Cytoskeleton & Motor Proteins
The cytoskeleton is a dynamic network of interlinking protein filaments found in the cytoplasm of all cells. The primary function of the cytoskeleton is to give the cell shape and it also plays a role in cell protection, cell motility, cytokinesis, intracellular transport, cell division and organization of the organelles within the cell. In eukaryotes, is composed of three main components, actin filaments (microfilaments), intermediate filaments and microtubules. Each is formed by the polymerization of protein subunits and all are capable of rapid growth or disassembly depending on organism and cell type.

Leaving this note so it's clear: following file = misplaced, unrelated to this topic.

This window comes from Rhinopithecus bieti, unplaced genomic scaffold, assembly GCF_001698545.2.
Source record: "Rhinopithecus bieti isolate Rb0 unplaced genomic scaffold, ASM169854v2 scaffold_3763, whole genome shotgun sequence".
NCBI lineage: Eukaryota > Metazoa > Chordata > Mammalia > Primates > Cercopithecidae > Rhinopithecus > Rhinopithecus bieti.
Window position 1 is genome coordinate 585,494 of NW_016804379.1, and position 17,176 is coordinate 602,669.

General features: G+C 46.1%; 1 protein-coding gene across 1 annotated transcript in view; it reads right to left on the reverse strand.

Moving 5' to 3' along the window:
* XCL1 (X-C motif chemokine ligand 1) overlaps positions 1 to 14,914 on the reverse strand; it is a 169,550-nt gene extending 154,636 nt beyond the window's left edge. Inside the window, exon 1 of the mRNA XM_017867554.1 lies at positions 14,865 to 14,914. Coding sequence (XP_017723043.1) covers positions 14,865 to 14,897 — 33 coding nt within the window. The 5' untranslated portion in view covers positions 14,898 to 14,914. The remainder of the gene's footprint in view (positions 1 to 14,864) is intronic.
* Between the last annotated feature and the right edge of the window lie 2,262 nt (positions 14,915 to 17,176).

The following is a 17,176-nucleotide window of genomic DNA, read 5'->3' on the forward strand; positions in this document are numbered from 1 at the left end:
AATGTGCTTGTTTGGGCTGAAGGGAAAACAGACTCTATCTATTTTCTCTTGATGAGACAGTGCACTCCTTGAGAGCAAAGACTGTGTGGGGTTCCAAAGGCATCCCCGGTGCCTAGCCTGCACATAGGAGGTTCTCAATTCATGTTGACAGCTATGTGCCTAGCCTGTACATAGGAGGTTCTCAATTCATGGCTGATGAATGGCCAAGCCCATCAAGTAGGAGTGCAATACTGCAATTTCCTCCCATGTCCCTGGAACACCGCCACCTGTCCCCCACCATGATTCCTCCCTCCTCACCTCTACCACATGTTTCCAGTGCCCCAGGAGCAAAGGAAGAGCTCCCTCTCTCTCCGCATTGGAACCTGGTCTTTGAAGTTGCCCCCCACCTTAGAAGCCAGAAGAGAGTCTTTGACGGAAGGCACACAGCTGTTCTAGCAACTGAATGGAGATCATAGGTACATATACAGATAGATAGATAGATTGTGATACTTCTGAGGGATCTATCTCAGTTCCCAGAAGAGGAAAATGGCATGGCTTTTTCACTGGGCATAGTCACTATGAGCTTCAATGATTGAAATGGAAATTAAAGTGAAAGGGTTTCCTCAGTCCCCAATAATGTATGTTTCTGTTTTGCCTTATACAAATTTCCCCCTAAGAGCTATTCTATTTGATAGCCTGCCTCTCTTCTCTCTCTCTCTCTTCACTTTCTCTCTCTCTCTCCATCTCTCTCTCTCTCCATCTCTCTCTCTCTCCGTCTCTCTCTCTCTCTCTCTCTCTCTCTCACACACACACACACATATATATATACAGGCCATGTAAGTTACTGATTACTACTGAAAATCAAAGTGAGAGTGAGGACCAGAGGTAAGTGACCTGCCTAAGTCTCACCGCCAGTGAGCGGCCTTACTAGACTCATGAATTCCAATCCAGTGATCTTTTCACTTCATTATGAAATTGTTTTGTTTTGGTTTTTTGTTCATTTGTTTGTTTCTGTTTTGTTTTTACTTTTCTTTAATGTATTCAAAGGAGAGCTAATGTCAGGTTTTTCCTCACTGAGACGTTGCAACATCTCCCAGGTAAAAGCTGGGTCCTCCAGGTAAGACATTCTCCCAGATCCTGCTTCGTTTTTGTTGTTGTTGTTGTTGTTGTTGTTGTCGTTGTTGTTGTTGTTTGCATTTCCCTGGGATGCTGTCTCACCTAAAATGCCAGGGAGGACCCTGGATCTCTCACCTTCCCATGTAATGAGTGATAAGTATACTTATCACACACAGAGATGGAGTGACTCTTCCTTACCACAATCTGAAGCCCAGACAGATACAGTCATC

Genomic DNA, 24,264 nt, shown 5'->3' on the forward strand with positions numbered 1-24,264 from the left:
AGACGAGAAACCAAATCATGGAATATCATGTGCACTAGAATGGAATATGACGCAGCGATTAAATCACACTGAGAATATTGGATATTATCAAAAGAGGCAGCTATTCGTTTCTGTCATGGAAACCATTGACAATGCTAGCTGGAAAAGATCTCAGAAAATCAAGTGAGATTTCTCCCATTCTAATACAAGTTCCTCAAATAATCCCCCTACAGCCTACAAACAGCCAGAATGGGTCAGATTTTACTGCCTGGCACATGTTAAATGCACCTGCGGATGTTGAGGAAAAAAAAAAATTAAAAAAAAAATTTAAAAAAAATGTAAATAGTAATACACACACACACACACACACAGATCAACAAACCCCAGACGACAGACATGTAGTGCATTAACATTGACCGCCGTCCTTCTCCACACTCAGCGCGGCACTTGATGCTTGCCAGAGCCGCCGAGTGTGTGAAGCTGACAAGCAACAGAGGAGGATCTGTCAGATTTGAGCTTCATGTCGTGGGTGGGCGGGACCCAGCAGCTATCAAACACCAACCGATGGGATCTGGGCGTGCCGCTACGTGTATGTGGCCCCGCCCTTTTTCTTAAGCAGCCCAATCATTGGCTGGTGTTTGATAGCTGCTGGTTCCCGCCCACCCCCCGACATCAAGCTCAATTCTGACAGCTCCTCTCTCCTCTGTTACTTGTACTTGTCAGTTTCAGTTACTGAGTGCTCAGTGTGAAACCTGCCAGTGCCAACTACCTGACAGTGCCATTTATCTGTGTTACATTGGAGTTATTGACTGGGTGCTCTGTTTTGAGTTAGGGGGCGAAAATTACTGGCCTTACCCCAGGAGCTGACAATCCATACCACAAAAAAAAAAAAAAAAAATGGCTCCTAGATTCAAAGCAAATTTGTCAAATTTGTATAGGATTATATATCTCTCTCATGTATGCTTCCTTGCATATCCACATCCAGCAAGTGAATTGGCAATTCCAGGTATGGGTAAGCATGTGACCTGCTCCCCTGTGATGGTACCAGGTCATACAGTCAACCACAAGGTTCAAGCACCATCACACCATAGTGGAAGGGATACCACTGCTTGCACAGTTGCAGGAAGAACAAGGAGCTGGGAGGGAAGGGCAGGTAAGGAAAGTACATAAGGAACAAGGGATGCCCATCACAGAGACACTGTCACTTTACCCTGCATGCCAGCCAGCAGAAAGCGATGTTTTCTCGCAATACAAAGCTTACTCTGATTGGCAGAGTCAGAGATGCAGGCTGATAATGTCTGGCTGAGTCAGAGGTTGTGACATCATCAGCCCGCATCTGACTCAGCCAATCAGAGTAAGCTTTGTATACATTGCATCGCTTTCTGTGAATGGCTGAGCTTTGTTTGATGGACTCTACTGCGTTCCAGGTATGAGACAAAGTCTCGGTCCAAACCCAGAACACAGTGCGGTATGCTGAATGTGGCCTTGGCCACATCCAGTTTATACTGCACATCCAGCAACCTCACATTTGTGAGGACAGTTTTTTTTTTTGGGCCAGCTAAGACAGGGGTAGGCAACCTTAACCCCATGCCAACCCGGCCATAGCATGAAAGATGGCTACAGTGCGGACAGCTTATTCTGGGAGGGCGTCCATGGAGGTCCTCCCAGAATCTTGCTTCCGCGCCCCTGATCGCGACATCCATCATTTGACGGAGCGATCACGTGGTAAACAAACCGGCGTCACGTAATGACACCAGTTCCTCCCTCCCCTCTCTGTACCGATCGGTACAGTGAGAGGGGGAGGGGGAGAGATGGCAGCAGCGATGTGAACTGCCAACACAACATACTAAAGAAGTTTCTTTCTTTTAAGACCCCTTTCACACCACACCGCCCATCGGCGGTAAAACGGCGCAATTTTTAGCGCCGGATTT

Motor proteins are the force behind muscle contraction and also the active transport of many proteins and vesicles in the cytoplasm. They are a class of molecular motors that are able to move along the surface of a suitable substrate, powered by the hydrolysis of ATP. There are three superfamilies of cytoskeletal motor proteins - myosin motors, which act upon actin filaments to generate cell surface contractions, as well as vesicle motility, cytoplasmic streaming and muscle cell contraction, and kinesin and dynein microtubule based motor superfamilies which move vesicles and organelles within cells, cause the beating of flagella and cilia, and act within the mitotic and meiotic spindles to segregate replicated chromosomes.
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